Princeton, N.J. The last moments aboard Flight 93 were a blur of action and counteraction, according to a passenger's widow: Hijackers tried to cut off oxygen inside the plane while passengers and crew armed with pots of boiling water and a food cart tried to overpower them.
The account of the final moments of the ill-fated flight is included in a new book by Lisa Beamer, whose husband, Todd, is credited with helping lead the charge against the hijackers Sept. 11. The book was released Tuesday.
Beamer bases her account on what she heard from the plane's cockpit recorder and conversations passengers had with friends and loved ones on the ground.
Beamer said she could picture what had happened:
"Big men move quickly up a narrow aisle, accompanied perhaps by a flight attendant or two carrying coffeepots, spilling boiling water on themselves as they run," writes Beamer. "A food cart is used to ram the enemy."
Todd Beamer, a 32-year-old account manager for Oracle Corp., gained national attention when a cell phone operator reported that he said, "Let's roll!" during a rushed call before passengers are believed to have fought back.
It is believed the hijackers were trying to fly the plane to Washington, possibly to crash into the White House or the Capitol. Forty-four people were killed when the plane crashed in a field near Shanksville, Pa.
Lisa Beamer says in "Let's Roll! Ordinary People, Extraordinary Courage" that the plane's cockpit recorder reveals that flight attendants may also have thrown dishes to fend off the terrorists.
"The cockpit voice recorder contains sounds of dishes shattering and other objects being hurled. The hijackers are heard screaming at each other to hold the cockpit door.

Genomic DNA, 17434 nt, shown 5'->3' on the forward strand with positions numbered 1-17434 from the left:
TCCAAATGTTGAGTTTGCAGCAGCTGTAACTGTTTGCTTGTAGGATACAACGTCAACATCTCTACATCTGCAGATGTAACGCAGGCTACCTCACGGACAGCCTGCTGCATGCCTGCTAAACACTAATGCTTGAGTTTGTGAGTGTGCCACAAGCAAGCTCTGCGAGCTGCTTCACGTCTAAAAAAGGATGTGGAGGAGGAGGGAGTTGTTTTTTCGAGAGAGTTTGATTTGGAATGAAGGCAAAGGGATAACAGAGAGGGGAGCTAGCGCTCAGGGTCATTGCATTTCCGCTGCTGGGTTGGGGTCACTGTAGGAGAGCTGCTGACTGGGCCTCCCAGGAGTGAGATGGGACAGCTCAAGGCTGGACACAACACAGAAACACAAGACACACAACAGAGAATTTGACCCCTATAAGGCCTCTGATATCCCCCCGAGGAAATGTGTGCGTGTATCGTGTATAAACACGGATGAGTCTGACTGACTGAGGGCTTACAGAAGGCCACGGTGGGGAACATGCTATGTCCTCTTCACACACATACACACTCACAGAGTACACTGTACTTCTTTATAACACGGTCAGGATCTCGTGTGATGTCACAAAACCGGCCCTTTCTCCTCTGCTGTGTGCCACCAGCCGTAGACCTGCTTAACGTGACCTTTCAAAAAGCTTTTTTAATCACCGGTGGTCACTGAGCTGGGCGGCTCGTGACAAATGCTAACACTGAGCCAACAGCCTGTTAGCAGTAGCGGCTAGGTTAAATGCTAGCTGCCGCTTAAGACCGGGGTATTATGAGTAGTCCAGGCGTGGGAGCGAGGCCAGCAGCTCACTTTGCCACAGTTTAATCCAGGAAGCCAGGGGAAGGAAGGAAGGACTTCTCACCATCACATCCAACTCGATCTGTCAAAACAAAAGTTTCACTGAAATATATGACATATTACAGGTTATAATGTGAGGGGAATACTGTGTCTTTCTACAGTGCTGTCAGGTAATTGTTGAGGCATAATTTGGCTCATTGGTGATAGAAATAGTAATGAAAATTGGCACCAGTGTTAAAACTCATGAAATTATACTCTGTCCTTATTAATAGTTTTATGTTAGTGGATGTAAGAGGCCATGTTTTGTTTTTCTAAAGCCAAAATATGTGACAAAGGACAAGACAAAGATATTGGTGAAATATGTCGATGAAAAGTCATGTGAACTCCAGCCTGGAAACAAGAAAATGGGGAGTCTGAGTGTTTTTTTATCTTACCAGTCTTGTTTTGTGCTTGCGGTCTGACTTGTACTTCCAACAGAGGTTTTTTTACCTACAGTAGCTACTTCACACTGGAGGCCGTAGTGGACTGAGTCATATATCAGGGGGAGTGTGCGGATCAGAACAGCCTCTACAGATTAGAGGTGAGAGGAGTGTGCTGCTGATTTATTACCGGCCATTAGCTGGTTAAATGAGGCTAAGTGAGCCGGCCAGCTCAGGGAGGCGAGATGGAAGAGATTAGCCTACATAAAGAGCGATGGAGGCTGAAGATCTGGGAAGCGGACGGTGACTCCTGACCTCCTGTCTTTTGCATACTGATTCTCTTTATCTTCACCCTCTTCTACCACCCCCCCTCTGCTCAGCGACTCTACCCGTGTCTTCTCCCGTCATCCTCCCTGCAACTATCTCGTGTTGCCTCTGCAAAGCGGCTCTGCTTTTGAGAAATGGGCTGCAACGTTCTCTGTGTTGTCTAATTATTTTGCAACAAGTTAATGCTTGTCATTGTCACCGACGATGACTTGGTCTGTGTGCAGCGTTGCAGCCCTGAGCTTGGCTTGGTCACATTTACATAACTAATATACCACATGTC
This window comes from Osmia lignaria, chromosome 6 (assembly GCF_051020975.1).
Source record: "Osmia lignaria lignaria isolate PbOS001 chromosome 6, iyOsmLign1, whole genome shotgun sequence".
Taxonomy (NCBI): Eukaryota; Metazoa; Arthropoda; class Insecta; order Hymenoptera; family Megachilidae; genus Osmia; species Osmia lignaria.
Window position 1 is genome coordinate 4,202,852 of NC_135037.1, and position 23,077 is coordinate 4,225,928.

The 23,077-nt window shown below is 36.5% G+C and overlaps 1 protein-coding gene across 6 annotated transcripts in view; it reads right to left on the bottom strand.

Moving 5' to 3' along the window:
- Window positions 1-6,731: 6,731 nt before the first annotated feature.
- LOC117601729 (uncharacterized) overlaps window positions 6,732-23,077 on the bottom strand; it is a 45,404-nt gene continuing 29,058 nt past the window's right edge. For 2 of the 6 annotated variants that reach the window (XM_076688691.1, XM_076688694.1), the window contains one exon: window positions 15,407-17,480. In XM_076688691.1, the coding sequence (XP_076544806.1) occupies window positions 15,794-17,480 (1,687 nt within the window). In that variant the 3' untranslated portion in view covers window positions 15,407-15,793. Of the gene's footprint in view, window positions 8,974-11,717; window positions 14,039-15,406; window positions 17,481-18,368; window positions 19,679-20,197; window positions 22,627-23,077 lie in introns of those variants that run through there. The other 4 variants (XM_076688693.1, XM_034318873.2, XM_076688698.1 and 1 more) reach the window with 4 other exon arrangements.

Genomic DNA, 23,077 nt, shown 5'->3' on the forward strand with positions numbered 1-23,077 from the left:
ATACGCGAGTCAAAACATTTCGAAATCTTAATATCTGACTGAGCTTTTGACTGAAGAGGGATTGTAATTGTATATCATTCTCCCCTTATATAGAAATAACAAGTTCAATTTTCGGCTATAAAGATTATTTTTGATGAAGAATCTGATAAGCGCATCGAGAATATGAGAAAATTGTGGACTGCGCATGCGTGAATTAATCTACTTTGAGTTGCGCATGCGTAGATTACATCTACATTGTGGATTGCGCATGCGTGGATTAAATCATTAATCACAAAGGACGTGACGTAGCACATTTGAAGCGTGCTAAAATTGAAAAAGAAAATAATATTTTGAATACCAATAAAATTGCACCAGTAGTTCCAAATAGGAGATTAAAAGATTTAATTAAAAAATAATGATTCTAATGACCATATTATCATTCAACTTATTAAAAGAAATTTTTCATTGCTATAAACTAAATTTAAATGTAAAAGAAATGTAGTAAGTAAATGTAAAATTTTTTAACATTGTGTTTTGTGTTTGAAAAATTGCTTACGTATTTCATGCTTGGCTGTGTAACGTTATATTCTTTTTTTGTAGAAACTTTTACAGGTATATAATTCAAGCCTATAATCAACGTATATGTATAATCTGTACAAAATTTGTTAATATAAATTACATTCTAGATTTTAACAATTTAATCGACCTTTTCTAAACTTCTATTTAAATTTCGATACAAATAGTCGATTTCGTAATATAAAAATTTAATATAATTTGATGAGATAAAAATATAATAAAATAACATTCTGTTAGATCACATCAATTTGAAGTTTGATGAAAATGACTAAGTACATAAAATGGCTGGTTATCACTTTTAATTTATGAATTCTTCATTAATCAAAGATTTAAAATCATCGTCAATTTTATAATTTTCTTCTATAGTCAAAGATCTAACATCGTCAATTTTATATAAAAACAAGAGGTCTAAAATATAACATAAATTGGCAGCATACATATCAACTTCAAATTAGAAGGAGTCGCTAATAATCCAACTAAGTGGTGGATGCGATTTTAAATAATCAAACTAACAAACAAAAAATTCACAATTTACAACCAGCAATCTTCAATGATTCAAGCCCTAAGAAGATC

"Someone cries out in English, 'Let's get them!' One of the hijackers frantically attempts to cut off oxygen in order to quell the passengers' fight. Another of the terrorists tells his cohorts, 'Take it easy.' Pounding sounds on the cockpit door ... a male passenger shouts ... More screaming! The plane begins to dive. The hijackers shout, 'Allah akbar!"'
Prosecutors and other law enforcement officials have not made the cockpit recording public, saying it could still be used as evidence. They also have never publicly confirmed whether they believe the passengers did in fact manage to thwart the hijackers or whether the plane crashed for some other reason.
Last month, a book by New York Times reporter Jere Longman gave some details about what happened in the plane before it crashed, including speculation that the passengers might have used a food cart to ram the hijackers.
Beamer also writes about the media attention she received in the aftermath of Sept. 11, including being singled out in a speech to the nation by President Bush.
She also chronicles her life with her husband, including how they met in college.
"From our first date, it was clear to me that Todd was a guy who had clear focus on life," writes the Cranbury resident. "I admired that he had a strong work ethic and a direction in life in which he wanted to go."
Beamer's book is not unusual for a widow trying to establish a legacy for fallen husband, say Michael Vorenberg, assistant professor of history at Brown University.
However, unlike widows memorializing soldiers of war, Vorenberg said, Beamer is writing about a private citizen before a war.
"Beamer's husband was a citizen who saved fellow Americans' lives at the expense of his own before a war had been declared," Vorenberg said. "That makes Beamer an unconditional war widow."
The book's release coincided with the launch of the Todd Beamer Foundation's Web site. The foundation, founded by Lisa Beamer and Todd's close friend, Doug MacMillan, has been established to help children facing family trauma.
Visitors to the Web site can buy Beamer's book or T-shirts and other items emblazoned with the words "Let's roll!"